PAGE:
Title (provisional):

Beyond Catalonia: The Challenges of Identity in Europe

Duration: 4 episodes / 45 minutes each

 

Project description: The idea behind the project is to create an audiovisual map of nationalism in Europe. Almost all the States of the continent are home to one or several regionalist movements, that over time can rearrange the geopolitical space. The documentary wants to echo voices normally inaudible in the media that may have much to say in the future of Europe. The Spanish example has already shown that trying to silence them is not the solution.
The movie will have an intimate approach; in each place, the story will be personalized by a few characters who will lead us through the reality of each territory. The reports will have a strong ethnographic and aesthetic component, beyond the purely informative.

Synopsis: It doesn’t seem like a near future, but the current situation in Catalonia raises a necessary question: Is this an isolated case or is the Union only witnessing the birth of the first cracks? The reality is that most European countries deal with the desire for self-determination of one or more of their regions; and the economic crisis, the increase of immigration and, above all, media attention in this regard, has translated into growing support for nationalist parties and movements and has revived old enmities.

Every few months, we know of a new request for a referendum or a vote asking for more self-determination, as was recently the case in northern Italy. And all these steps, with more or less support, with greater or lesser state incidence, walk towards a map of Europe that could be very different from the one we know.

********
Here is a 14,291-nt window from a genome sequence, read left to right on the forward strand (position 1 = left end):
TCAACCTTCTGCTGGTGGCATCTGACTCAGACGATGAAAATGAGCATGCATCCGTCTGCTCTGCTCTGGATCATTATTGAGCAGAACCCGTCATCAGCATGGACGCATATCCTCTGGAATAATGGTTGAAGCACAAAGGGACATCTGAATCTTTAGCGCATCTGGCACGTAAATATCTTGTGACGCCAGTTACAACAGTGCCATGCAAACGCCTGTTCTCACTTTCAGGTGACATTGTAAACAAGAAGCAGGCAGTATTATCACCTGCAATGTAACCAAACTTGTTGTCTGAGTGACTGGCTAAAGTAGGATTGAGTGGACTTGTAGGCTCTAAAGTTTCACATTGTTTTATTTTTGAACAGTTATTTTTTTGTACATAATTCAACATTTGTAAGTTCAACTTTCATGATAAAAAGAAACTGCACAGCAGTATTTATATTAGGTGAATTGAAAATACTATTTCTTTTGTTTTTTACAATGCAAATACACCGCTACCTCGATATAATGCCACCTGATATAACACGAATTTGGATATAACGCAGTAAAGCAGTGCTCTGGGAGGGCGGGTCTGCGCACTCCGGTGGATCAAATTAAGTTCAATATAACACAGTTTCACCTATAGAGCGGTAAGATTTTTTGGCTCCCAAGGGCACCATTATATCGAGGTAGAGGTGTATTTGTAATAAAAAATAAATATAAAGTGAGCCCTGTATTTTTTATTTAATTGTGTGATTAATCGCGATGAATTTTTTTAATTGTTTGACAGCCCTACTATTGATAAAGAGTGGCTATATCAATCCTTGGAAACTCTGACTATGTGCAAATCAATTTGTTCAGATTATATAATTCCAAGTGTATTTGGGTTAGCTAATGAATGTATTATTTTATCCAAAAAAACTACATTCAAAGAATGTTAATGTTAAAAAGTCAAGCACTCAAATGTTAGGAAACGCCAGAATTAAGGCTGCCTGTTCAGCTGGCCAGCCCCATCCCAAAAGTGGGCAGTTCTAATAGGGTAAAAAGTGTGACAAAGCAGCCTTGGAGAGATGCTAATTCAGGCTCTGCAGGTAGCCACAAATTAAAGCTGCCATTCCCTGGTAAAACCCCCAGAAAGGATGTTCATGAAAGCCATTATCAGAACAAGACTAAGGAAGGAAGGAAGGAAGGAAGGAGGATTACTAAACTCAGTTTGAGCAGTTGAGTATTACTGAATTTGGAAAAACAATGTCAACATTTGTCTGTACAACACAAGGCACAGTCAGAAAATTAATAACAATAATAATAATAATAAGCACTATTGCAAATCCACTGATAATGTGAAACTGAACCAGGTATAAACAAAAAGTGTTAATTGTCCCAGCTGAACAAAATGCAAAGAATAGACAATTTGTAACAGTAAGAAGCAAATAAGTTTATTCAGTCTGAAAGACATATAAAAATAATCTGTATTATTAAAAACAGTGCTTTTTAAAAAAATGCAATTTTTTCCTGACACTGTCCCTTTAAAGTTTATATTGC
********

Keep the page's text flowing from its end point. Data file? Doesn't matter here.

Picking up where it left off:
The idea is to present the situation through four blocks, one for each quadrant of the continent: north, south, east and west.
• Northern Block: Lapland (Norway, Russia, Sweden, and Finland), Latgale (Latvia) and Faroe Islands (Denmark)
• Southern Block: Basque Country (Spain), Padania (Italy) and Corsica (France)
• Eastern Block: Silesia (Poland), Istria (Croatia) and Székely Land (Romania)
• Western Block: Flanders (Belgium), Brittany (France) and Scotland (United Kingdom)

In the Northern Block, we begin our journey to the north of Norway, in the surroundings of Tromso. There, as in the Arctic areas of Sweden, Finland and the Kola Peninsula (in Russia), the Sámi people live, an indigenous community that is increasingly isolated and has very little representation in the social and political reality of their country. They ask for more self-determination and rights over their lands, on the other hand, rich in natural resources. Although global warming is endangering their traditional way of life.

Further south, in Latvia, is the Latgale region, a possible Crimea. Here also the external factor of Moscow is played on the Russian minorities that lead the separatist movement. A movement, which has found an absolute majority in the Faroe Islands, located between Iceland and Scotland, but belonging to Denmark. Although, for how long?

Southern Europe is probably the most unstable area. With innumerable nationalist groups, which in some cases enjoy a surprising popularity. Basque Country and Corsica have in common the existence in the past of criminal groups in the name of independence. Today, to a greater extent in Spanish territory than in French, nationalist sentiment continues to be present in regional governments and, in fact, in the Basque Country, it holds the power.

For its part, Italy presents one of the most complex panoramas from north to south. Days after the declaration of Catalan independence, Lombardy and Veneto demanded in the referendum, by an overwhelming majority, more autonomy from the central government. Both regions have even discussed the idea of independence, considering that they contribute more to the Italian economy than they receive.
In the West, Scotland and Flanders lead the polls of possible new European states. And in the East, the Catalan question has revived the debate on the plausible autonomy of Istria in Croatia or Silesia in Poland.

So in this way, as if it were a mosaic, the movie will present the most distinctive independence (and self-determination) struggles with the greatest impact in present-day Europe.

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